Definition of obstruction in English:

obstruction

Line breaks: ob|struc¦tion
Pronunciation: /əbˈstrʌkʃ(ə)n
 
/

noun

[mass noun]
1The action of obstructing or the state of being obstructed: walkers could proceed with the minimum of obstruction
More example sentences
  • What is unhealthy is the growing habit of obstruction, delay and occasional flat refusal to co-operate.
  • For the administration and its conservative allies, the United Nations represents embarrassment and obstruction.
  • Remember, snoring means obstructed breathing, and obstruction can be serious.
1.1 [count noun] A thing that impedes or prevents passage or progress; an obstacle or blockage: the tractor hit an obstruction
More example sentences
  • The nylon line that anglers use frequently breaks when hooks become snagged on underwater obstructions or bankside vegetation.
  • Check for depth and obstructions before diving, then go in feet first for the initial try.
  • Because there had been no trains on the line for two days because of Christmas he was checking for fallen trees or other obstructions.
Synonyms
obstacle, barrier, stumbling block, hurdle, bar, block, impediment, hindrance, snag, difficulty, catch, drawback, hitch, handicap, deterrent, curb, check, stop, baulk, restriction; blockage, stoppage, congestion, bottleneck, hold-up; Medicineocclusion
British informal spanner in the works
North American informal monkey wrench in the works
dated cumber
1.2(In various sports) the action of unlawfully obstructing a player in the opposing team.
More example sentences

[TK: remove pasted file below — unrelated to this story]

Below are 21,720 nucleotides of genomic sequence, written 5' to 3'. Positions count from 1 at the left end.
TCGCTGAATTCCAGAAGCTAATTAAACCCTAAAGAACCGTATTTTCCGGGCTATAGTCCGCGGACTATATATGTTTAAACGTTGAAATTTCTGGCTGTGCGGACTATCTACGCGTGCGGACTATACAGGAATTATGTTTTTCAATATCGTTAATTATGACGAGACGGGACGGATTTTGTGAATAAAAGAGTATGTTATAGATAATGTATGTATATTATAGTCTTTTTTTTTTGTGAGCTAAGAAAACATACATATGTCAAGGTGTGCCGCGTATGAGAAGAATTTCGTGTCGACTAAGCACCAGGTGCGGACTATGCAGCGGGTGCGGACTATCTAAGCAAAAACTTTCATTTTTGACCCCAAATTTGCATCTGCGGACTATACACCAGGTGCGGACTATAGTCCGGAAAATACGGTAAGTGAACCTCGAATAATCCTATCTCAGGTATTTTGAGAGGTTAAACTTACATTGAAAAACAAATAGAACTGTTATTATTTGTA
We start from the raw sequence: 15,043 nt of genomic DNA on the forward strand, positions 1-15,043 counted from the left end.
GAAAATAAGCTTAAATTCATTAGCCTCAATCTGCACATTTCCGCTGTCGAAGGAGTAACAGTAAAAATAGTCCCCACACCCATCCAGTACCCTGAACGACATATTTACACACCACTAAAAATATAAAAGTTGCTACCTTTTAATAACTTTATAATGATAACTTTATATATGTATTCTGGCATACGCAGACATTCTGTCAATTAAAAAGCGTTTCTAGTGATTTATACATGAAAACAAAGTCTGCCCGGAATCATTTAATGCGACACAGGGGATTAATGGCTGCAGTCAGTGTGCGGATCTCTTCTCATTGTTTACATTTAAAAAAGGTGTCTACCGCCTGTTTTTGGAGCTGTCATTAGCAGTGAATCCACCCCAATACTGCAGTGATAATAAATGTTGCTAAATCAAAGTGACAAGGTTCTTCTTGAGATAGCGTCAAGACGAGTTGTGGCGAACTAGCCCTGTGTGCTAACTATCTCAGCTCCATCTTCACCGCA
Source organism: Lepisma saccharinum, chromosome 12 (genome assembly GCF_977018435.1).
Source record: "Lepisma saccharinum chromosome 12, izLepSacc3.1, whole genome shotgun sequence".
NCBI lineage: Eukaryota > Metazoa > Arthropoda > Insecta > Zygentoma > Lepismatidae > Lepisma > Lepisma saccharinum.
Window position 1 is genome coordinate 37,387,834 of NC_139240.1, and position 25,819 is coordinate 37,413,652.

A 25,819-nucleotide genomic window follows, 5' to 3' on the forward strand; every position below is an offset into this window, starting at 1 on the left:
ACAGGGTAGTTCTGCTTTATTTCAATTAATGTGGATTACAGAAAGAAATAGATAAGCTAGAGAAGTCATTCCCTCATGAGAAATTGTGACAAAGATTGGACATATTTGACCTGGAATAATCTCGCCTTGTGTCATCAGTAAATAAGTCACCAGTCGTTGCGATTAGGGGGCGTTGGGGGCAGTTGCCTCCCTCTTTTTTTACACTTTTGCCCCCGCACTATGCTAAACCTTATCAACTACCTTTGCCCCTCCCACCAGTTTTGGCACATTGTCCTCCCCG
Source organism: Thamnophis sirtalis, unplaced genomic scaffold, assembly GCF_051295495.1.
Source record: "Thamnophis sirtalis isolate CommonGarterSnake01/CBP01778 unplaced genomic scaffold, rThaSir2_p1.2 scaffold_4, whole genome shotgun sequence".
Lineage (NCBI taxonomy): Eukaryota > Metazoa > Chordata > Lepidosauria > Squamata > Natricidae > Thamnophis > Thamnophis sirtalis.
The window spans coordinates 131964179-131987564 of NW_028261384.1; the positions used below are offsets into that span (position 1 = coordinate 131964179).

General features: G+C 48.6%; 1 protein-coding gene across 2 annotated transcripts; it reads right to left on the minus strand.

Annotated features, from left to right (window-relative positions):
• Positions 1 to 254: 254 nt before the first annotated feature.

• Melvin, too, was informed that the only player guilty of obstruction was Lopez.
  • After four minutes Barnhall were awarded a penalty when a Naas player was penalised for obstruction.
  • It's true that less obstruction helps all players and speeds up the game.
1.3 Medicine Blockage of a bodily passage, especially the gut: they presented with severe intestinal obstruction
More example sentences
  • A thorough examination of the head and neck should be performed to look for obstruction, inflammation and infection.
  • An infectious cause should be suspected in children with signs and symptoms of airway obstruction accompanied by a prodromal illness or fever.
  • Intestinal strictures and bowel obstruction may develop in patients with refractory sprue or celiac disease that has been untreated over a long period.
1.4 Law The action of impeding the movement of traffic on a highway: they were held for obstruction and other public order offences
More example sentences
  • Meetings and marches are subject to the laws prohibiting obstruction of the highway, public nuisance, and trespass, and to local authority by-laws.
  • The dictionary meaning of gridlock is obstruction of traffic caused by queues of vehicles forming across a junction and causing further queues to form in the intersecting streets.
  • The council decided this caused obstruction to traffic and painted yellow lines down both sides.
1.5 Law The action of deliberately hindering the police in their duties: he was charged with obstruction of a police officer in the execution of his duty
More example sentences
  • The refusal of a citizen to identify himself under such circumstances causes a major inconvenience and obstruction to the police in carrying out their proper duties.
  • After being charged with the thefts and obstruction, police released him on bail to appear before magistrates the following week but he failed to turn up.
  • The adults, who had been staying in the motel room, were charged with cruelty to children, public indecency and obstruction of police and were taken to a psychiatric ward.

Origin

mid 16th century: from Latin obstructio(n-), from the verb obstruere (see obstruct).

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